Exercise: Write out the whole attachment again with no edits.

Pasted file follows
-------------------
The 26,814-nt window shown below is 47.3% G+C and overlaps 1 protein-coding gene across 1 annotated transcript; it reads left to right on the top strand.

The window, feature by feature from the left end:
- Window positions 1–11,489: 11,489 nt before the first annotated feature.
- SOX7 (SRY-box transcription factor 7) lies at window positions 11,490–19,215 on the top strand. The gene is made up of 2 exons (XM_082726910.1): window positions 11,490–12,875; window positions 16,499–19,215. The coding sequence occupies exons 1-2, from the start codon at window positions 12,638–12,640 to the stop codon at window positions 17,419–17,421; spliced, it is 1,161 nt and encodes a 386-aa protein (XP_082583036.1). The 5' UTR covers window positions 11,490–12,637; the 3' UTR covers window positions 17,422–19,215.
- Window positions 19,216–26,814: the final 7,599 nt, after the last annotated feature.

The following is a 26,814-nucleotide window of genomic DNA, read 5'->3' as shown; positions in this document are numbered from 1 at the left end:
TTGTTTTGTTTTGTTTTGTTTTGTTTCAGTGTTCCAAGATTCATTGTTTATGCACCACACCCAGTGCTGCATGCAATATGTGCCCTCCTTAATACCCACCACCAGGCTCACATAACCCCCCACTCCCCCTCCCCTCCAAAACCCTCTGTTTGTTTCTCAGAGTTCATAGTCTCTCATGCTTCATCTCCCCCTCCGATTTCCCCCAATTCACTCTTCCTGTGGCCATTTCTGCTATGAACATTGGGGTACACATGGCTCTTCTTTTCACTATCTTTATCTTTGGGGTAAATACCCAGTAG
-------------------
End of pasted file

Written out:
The 26,814-nt window shown below is 47.3% G+C and overlaps 1 protein-coding gene across 1 annotated transcript; it reads left to right on the top strand.

The window, feature by feature from the left end:
- Window positions 1–11,489: 11,489 nt before the first annotated feature.
- SOX7 (SRY-box transcription factor 7) lies at window positions 11,490–19,215 on the top strand. The gene is made up of 2 exons (XM_082726910.1): window positions 11,490–12,875; window positions 16,499–19,215. The coding sequence occupies exons 1-2, from the start codon at window positions 12,638–12,640 to the stop codon at window positions 17,419–17,421; spliced, it is 1,161 nt and encodes a 386-aa protein (XP_082583036.1). The 5' UTR covers window positions 11,490–12,637; the 3' UTR covers window positions 17,422–19,215.
- Window positions 19,216–26,814: the final 7,599 nt, after the last annotated feature.

The following is a 26,814-nucleotide window of genomic DNA, read 5'->3' as shown; positions in this document are numbered from 1 at the left end:
TTGTTTTGTTTTGTTTTGTTTTGTTTCAGTGTTCCAAGATTCATTGTTTATGCACCACACCCAGTGCTGCATGCAATATGTGCCCTCCTTAATACCCACCACCAGGCTCACATAACCCCCCACTCCCCCTCCCCTCCAAAACCCTCTGTTTGTTTCTCAGAGTTCATAGTCTCTCATGCTTCATCTCCCCCTCCGATTTCCCCCAATTCACTCTTCCTGTGGCCATTTCTGCTATGAACATTGGGGTACACATGGCTCTTCTTTTCACTATCTTTATCTTTGGGGTAAATACCCAGTAG